Muscles straining, Tian thrust his hands deep inside the rock wall. Roaring with effort, he lifted the great rock, and hurled it at the fire bender. The soldiers scattered as the boulder dropped amongst them, kicking up clouds of dust and dirt. The officer screamed profanities as he hurled more fireballs at Tian, which were blocked by more walls of rock. Tian grit his teeth, and stamped down hard. A huge crack spread up the street, opening into a crevice. One unfortunate soldier fell in, and became trapped up to his waist.
A solider leapt forward, aiming a fiery punch at Tian's heart. The earth bender leant back as the flaming fist passed just over his head, the heat singing his face. He kicked out, catching the masked soldier in the stomach, sending him staggering. Tian straightened quickly. A column of stone rose from the ground in front of him, and he placed his palm flat against the top. He thrust forward, sending a thin disc of solid rock spinning through the air. The fire bender smashed it aside, screaming in anger. Tian launched disc after disc at him, each one knocked aside. He finally punched forward hard, sending the entire column of stone toppling onto the soldier and pinning him to the ground.
Tian turned quickly, remembering the rest of the soldiers and their officer. His eyes widened in horror as a huge torrent of flame streaked toward him, a whirling vortex of flickering heat. Tian hunched his shoulder, pouring every ounce of his energy into calling up thick wall of rock. It speared ten feet into the air, just as the deadly flame collided with it. Stone blacked and cracked as the unrelenting heat poured against it like liquid. Tian groaned, sweating, as he struggled to raise more earth and stone. The heat was searing the air. He could feel it burning in his lungs.
His brown hair was matted to his head with sweat. Tian grunted with exertion, pushing his palms against the rock. He grunted, his feet crunching down into the street as he started walking forwards. "Stay close!" he grunted urgently to Fei. She was glancing fearfully at him, casting looks back down the street at the fire benders advancing behind them. They were taking their time, aware of the fearsome power of the earth bender ahead.
Fire and flame burst against the moving wall of stone as Tian strained harder, advancing closer to the fire benders ahead. With a huge heave, he sent the solid rock crashing forwards, knocking them aside. He panted heavily, turning to Fei.
"Come on, let's go!" he cried, grabbing her wrist and pulling her along.
"Stupid fool!" a harsh voice screamed. Tian turned, seeing the officer running at him, a dagger of flame jutting from his fist.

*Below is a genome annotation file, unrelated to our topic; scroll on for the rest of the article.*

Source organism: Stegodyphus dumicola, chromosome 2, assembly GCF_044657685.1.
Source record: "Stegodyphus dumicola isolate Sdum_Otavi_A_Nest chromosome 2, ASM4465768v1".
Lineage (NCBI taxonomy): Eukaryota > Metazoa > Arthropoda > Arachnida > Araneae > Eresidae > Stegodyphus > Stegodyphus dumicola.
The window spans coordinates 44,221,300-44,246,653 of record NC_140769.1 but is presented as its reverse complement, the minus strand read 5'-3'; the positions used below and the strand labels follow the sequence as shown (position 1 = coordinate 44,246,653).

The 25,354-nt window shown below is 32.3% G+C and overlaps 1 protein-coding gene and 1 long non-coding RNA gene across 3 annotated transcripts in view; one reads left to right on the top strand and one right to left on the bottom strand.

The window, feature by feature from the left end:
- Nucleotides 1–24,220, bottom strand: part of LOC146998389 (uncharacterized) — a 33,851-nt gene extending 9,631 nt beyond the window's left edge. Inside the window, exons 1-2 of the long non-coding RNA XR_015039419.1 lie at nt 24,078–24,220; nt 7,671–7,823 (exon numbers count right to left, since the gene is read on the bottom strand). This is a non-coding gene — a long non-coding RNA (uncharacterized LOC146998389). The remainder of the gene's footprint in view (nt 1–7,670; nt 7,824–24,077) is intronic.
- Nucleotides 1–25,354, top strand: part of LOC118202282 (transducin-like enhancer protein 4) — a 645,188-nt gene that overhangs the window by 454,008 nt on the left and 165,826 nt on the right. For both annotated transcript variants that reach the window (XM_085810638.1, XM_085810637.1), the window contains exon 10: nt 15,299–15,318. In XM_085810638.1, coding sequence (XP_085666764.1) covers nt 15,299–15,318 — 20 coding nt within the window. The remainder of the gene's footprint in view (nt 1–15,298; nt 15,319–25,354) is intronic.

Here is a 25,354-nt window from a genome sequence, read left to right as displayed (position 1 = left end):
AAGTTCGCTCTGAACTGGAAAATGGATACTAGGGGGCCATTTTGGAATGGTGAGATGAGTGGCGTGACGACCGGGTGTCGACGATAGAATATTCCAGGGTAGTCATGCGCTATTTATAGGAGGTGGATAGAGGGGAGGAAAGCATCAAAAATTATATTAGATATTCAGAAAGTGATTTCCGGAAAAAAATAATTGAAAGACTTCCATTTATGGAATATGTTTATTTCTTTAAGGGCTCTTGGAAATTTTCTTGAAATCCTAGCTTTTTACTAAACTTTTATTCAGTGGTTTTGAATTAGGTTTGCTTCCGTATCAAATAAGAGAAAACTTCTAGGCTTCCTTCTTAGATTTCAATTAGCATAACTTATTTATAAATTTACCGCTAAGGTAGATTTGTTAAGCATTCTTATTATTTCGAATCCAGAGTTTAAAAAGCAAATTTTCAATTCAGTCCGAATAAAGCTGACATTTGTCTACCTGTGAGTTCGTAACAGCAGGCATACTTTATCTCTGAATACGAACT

Tian crossed his arms in front of himself as earth swept up his legs and over his body, encasing him in armour of living rock. The dagger of flame flickered to embers as the officer's fist crunched into Tian's stone covered chest. Knuckles cracked, and the officer cried out as Tian smashed a heavy fist against his head, sending the fire bender sailing into a wall. The rest of the soldiers, already weary and bruised from the minor earthquake and two giant rocks pounding them, decided to stay where they were.
The rock armour dropped away from Tian's body. "I think we should leave before they change their minds," he said quietly to Fei.
They ran quickly along the street, heading for the harbour, not daring to look back. Tian looked around desperately, and then spotted what he was looking for. Fei followed him as he ran down a wooden pier, stopping at a fishing boat.
"Get on!" he urged as he began untying the mooring lines.
Fei leapt onto the boat. The wooden deck creaked beneath her weight. Tian finished loosening the lines, and pushed the boat out into the harbour proper. He set to work unfurling the small, triangular sail, and steered the boat out to sea, and away from the town.
As the small boat sailed out into the night, Tian felt weary. He hadn't had to do earth bending like that for a while. His muscles ached, and his lungs burned. He sat heavily on the single wooden bench on the boat, breathing deeply. Tian looked at Fei, smiling.
"You keep the most interesting company," he said.
She smiled in response, then glanced back at the town receding in the distance. The inn was apparently still burning, casting a dull orange hue into the night sky behind them. "Thank you," she said softly.
Tian nodded. "You're welcome. Now go get some sleep. You can take the cabin," he said, indicating the low-roofed structure at the end of the boat. Fei smiled at him again, and ducked into the cabin and out of sight.
Tian sighed wearily, and shuddered to himself. The fight with the fire benders had been a scary ordeal. Now the adrenaline was wearing off, he felt cold and empty and sick. He stared up at the full moon, suddenly wishing he was home.
But home was very, very far away.